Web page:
Mariah Carey’s All I Want For Christmas was played 10.8 million times on Spotify over Christmas Eve – a new one-day record. This is how much money she made as a result:
“I don’t want a lot for Christmas, there is just one thing I need…”
There’s no point beating around the Christmas tree about it: Mariah Carey’s All I Want For Christmas is the soundtrack of the season. Not even the grinchiest of grinches can resist the sound of those gently jingling bells in the intro – and it’s a fact well established that e-v-e-r-y-b-o-d-y knows the words (don’t believe us? Whip it out at your next office Christmas party, sit back and enjoy the mass singalong).
It’s no wonder, then, that Carey’s smash-hit – released all the way back in 1994 – broke Spotify records over Christmas 2018.
That’s right: the song broke the one-day streaming record on Spotify with nearly 11 million streams. To put that in perspective for you, that’s more than 120 listens every second.
With a performance like that, you’d probably think that Carey raked in hundreds of thousands of dollars over the festive period. Millions, even. But think again: in fact, the figure is somewhere closer to $92,000 (approx. £72,000). At most.
According to an article from TIME, Spotify pays rights holders between 0.006 and 0.0084 cents per play. This would put the maximum payout for Carey’s one-day stream at under $92,400.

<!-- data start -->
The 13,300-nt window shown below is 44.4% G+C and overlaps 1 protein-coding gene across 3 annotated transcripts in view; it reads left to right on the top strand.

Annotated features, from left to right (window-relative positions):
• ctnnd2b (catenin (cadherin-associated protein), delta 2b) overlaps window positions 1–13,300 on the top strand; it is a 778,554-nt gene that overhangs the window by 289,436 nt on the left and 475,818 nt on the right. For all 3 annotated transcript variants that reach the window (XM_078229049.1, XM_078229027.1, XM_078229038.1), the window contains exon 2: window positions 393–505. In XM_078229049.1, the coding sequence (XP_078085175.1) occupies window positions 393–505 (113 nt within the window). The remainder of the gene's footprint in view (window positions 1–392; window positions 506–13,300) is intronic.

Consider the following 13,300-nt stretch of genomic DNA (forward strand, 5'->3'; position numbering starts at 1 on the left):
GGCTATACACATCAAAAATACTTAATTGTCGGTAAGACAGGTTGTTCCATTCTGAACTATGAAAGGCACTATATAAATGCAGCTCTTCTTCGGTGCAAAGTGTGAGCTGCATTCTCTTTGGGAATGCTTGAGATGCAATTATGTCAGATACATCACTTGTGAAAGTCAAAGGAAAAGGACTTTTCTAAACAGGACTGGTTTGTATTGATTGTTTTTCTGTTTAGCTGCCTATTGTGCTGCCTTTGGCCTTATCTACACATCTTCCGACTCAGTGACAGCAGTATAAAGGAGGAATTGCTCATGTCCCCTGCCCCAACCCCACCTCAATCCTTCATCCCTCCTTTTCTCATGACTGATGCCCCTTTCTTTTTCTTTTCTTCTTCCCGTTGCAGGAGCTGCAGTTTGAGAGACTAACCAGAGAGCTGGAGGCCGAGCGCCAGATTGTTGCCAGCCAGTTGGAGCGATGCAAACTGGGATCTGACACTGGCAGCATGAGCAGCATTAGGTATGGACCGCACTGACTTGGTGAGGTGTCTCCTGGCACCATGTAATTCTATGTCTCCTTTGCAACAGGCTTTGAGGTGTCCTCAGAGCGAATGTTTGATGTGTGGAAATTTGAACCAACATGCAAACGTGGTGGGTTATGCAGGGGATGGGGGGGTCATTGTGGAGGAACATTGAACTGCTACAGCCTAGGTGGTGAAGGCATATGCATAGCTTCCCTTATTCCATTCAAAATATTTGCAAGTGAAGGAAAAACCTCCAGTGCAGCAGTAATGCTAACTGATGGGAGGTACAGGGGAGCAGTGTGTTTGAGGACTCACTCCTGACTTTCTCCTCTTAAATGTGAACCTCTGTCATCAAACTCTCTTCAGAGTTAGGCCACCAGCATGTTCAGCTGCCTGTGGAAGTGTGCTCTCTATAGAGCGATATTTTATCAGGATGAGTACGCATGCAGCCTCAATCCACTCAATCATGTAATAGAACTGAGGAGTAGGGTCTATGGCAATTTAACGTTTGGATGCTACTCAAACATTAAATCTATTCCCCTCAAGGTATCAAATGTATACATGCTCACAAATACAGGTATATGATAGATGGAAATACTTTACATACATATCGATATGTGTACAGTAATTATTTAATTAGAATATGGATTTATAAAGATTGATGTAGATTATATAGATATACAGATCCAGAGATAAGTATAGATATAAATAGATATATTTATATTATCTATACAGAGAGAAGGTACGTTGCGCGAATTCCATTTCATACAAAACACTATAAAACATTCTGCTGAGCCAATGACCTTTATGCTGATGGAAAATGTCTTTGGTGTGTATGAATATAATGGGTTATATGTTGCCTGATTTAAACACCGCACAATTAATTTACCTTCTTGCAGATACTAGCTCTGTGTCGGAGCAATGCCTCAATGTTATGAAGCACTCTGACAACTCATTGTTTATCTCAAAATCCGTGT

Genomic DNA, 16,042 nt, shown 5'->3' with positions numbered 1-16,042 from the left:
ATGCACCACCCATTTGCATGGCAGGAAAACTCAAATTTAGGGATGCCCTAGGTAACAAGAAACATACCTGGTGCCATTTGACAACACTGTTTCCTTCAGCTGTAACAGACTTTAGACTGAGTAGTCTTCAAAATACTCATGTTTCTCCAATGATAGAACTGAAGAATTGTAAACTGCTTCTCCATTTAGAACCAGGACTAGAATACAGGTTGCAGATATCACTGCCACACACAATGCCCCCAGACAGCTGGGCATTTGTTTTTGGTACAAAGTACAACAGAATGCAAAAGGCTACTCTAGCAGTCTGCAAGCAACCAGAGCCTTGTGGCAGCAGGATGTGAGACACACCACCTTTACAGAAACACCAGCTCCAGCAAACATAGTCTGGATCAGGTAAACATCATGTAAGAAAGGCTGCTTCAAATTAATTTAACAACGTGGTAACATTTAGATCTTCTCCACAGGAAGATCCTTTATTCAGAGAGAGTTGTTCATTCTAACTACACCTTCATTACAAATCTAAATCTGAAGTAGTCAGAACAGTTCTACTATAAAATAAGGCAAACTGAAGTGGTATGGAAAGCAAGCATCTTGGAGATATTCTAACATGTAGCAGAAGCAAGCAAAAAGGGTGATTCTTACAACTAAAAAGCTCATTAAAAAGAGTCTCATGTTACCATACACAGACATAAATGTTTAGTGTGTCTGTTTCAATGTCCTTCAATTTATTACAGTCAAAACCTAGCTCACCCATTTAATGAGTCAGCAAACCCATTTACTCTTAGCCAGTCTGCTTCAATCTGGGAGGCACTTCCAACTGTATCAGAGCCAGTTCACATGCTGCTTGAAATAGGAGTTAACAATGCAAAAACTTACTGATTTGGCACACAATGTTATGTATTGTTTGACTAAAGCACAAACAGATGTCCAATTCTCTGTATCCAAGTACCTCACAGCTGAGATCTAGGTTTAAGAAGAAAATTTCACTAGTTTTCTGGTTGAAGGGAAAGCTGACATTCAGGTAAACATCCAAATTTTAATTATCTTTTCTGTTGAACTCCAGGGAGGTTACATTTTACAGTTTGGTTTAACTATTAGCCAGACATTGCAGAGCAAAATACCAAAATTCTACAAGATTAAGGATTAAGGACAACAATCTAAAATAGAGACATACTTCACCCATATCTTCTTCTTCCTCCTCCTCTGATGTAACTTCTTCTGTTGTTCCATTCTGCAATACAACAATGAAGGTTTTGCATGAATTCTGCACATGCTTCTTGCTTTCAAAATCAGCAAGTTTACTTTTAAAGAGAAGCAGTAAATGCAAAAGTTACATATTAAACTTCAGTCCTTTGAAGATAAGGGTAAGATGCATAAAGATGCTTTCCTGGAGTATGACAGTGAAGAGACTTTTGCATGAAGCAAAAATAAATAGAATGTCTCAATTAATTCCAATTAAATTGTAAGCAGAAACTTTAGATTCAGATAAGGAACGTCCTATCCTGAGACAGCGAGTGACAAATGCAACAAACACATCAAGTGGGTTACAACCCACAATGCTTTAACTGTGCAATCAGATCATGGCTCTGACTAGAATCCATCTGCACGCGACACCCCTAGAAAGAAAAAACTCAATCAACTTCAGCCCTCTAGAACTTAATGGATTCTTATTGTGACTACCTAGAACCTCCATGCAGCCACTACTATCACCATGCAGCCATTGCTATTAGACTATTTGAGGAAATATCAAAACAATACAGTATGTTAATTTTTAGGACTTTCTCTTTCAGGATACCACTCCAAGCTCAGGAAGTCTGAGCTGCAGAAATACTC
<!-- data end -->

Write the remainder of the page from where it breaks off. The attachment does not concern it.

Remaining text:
The cash doesn’t go to her solely, either: rights holders must split these earning between the record label, producers, artists, and songwriters (in this instance, All I Want For Christmas was written by Carey and a partner, Walter Afanasieff), which means splitting pennies between many parties.
Of course, it’s not a terrible take for a single day – and Carey isn’t exactly short of cash: indeed, she is sitting at an estimated net worth of over half a billion dollars. But do remember that she is one of the biggest artists of all time, this is one of the most iconic songs ever, and Christmas is the only time of year when it can hit these kind of numbers.
Imagine, then, how little money is being made by all those independent artists trying to break into the music industry. It goes some way towards explaining why the likes of Kabir Sehgal and Taylor Swift have been so vehemently against Spotify in the past.
“I didn’t like the way it felt,” Swift previously told TIME. “I think there should be an inherent value placed on art.”
She added: “Everybody’s complaining about how music sales are shrinking, but nobody’s changing the way they’re doing things. They keep running towards streaming, which is, for the most part, what has been shrinking the numbers of paid album sales…
“On Spotify, they don’t have any settings, or any kind of qualifications for who gets what music. I think that people should feel that there is a value to what musicians have created, and that’s that.”
It is worth noting, of course, that music streaming is now the biggest generator of revenue, according to The Economist. Indeed, programs like Spotify have reversed the revenue drops the music industry have been experiencing since the mid-2000s, and pay out nearly 70% of their revenue in royalties.
Essentially, Spotify has been good for the music industry, helping it to not just survive, but thrive, too.
But if the likes of Carey’s All I Want For Christmas is picking up less than $100K at its busiest time of year, then we can’t help but wonder how smaller, lesser known artists are going to make their voices heard – let alone get their careers off the ground.